Katsidis is the kind of action hero they make comic book movies about. He fights with reckless abandon, never quits and always gives fans their money's worth. The difference between him and Spider-Man, Batman and Iron Man is that those guys always overcome all odds to win. The same can't be said about Katsidis.
Everything that makes Katsidis (27-2, 22 KOs) exciting to watch also makes him vulnerable to losing. He is a limited fighter with stylistic flaws that a master counterpuncher like Marquez should be able to exploit. But Katsidis also has certain intangibles that make him an intriguing matchup for the 37-year-old Marquez (51-5-1, 37 KOs).
"You take an older fighter and he can get upset by guys with young legs who have a taste for the fight," Kellerman, the HBO analyst says. "Marquez is older and smaller and may not have the kind of passion for it as he once had, and he doesn't have the spring in his legs to execute certain things. What Katsidis brings above all is his willpower. He gets in the ring and he believes he is going to win. I expect Marquez to win, but Katsidis has the potential to beat him."
Not many are as generous in giving the 30-year-old Katsidis a chance against one of the world's elite fighters and a future Hall of Famer. There are good reasons why. Foremost is Katsidis's spotty résumé, which contains just two world class opponents, both of whom he lost to--an aging Joel Casamayor and a less-than-prime Juan Diaz. The only boxers he beat with strong records were a couple of Brits in Graham Earl and Kevin Mitchell, but those fighters had fought even weaker opposition than Katsidis.
Mitchell had a gaudy 31-0 record in May when he squared off with Katsidis in London. The Australian, who trains in a Muay Thai fight camp in Thailand, battered Mitchell into submission in the third round. But as usual in a Katsidis fight, it was a less than perfect performance. Even with Katsidis's gloves held high, Mitchell was able to punch through them numerous times, peppering the Aussie's head. Offensively, Katsidis fought out of a more compact stance than in the past and tried to throw short, precision punches. But old habits die hard. Every time Katsidis felt he had stung Mitchell, he suddenly erupted with a flurry of wide, looping punches, leaving him exposed down the middle. Marquez will certainly try to exploit that.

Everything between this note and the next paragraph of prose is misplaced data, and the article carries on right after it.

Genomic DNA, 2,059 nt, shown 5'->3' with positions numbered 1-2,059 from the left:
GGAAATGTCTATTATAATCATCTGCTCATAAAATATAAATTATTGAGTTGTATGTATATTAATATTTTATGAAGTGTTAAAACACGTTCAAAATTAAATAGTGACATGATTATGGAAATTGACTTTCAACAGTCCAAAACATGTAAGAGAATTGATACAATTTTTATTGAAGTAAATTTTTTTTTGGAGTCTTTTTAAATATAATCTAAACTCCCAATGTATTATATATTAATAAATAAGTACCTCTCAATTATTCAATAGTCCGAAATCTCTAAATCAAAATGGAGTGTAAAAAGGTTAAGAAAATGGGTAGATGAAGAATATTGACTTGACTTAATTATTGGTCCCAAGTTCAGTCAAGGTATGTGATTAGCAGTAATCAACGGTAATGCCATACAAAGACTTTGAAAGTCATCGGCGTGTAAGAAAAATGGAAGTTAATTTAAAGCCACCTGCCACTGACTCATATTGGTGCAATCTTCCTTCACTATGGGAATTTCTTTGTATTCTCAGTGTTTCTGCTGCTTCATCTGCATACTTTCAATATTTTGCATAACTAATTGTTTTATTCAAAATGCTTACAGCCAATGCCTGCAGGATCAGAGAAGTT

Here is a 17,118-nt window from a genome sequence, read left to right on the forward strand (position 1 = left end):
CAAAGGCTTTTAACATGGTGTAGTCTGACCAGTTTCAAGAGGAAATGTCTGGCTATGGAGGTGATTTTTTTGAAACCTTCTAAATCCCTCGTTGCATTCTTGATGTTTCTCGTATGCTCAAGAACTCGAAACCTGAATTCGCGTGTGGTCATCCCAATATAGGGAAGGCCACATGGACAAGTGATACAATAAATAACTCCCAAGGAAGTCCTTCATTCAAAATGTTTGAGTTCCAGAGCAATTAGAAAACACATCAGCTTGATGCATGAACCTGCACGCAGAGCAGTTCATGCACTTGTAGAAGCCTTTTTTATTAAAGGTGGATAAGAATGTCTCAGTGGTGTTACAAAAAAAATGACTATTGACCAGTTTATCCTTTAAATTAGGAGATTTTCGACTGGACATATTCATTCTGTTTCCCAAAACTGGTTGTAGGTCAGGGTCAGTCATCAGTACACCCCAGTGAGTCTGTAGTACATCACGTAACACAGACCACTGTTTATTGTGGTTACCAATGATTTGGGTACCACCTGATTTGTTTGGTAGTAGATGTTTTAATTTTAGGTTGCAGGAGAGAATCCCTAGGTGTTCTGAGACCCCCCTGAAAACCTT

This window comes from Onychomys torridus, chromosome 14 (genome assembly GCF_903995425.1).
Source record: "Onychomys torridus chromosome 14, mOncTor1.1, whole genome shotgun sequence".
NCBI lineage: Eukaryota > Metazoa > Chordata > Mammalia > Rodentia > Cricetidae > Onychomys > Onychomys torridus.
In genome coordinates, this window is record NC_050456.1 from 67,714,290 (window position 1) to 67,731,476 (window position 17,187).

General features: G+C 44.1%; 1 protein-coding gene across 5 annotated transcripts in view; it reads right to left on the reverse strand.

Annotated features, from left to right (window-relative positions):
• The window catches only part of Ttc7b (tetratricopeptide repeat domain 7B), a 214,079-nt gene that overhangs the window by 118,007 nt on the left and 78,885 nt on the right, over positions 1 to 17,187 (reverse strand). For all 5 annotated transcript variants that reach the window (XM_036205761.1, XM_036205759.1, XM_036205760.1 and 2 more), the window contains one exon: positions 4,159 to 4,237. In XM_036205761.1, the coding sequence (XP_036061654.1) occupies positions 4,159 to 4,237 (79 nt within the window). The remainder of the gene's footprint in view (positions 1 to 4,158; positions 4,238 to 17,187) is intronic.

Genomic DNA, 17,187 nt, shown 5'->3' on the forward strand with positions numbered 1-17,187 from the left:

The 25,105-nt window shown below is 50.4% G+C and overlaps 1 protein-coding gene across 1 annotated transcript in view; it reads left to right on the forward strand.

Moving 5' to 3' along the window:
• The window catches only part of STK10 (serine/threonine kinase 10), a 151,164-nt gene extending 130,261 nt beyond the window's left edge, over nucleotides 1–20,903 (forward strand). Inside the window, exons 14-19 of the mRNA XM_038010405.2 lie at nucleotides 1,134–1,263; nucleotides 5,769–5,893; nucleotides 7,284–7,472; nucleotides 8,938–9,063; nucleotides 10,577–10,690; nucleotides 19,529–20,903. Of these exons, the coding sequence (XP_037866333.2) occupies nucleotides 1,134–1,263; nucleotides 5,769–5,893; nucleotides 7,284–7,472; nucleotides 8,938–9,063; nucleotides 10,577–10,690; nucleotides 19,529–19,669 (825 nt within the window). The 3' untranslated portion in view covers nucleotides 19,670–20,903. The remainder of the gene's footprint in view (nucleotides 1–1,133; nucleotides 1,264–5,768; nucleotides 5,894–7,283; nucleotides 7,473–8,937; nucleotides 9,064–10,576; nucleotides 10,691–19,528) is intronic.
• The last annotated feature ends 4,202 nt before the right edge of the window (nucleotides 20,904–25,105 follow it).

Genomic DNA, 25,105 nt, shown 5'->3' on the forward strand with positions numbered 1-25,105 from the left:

But there have been countless fighters who get hit a lot and still win by taking the best shots and refusing to fold. Arturo Gatti comes to mind. "Gatti was definitely a better fighter," Kellerman says. "His style was consistently dramatic. Katsidis has something about him that, like Gatti, just plays dramatically -- the way he fights, gets hit, staggers and comes back at you. The most interesting question for me about Katsidis is, can he be a limited fighter who overcomes all his flaws by being physical? Can he be special in spite of his limitations? The classic example of that was Rocky Marciano."
What might level the playing field a bit is that Katsidis will not be facing the same fighter who lost a split decision to Manny Pacquiao in 2008, a fight which many people thought the Mexican won, including Kellerman. Although Marquez beat Juan Diaz twice in recent fights, Kellerman saw things that led him to believe that "Marquez is showing signs of aging. The Diaz he fought was not in his prime and was never really an elite fighter. But he gave Marquez two good fights. Marquez did not appear to be the fighter he was four or five years ago. Even though in the second fight Marquez won by a large margin, I started to think there was a slippage."
Whether Katsidis can exploit that is a question that can only be answered in the ring. Before he even climbs through the ropes, however, Katsidis will have to overcome a burden bigger than Marquez. On Oct. 19, Katsidis' older brother Stathi, a top jockey in Australia, was found dead in Brisbane, the result of a drug overdose. Michael was so close to his brother that some, including his promoter Golden Boy, wondered if he would go through with this fight. Two days later the world got its answer.
In an emotional statement, Katsidis said, "I have lost my closest friend, my inspiration in life…but the fight will go on. I will do this for Stathi... he is inside me. We will fight this fight together. I know this is what he wants." In a way it was the type of decision you'd expect of a fighter like Katsidis, a warrior who thrives on overcoming adversity. Kellerman isn't sure just what effect the devastating loss will have on Katsidis. "You would think he is so strong willed he would use his brother's death as motivation," he says. "The big question is, is he totally committed to the fight, or is he just doing the right thing to continue on? We should be able to tell pretty early."
Another question mark is just what kind of approach Katsidis will take to the fight, knowing that Marquez is a precision counterpuncher sure to take advantage of flaws in his brawling, all-offense style. "The one thing Katsidis has to be careful about is making the mistake of being less aggressive and trying to box with Marquez early," Kellerman says. "I think his best shot is to gamble and be super aggressive, to accept a beating in the process and count on his youth and willpower to win."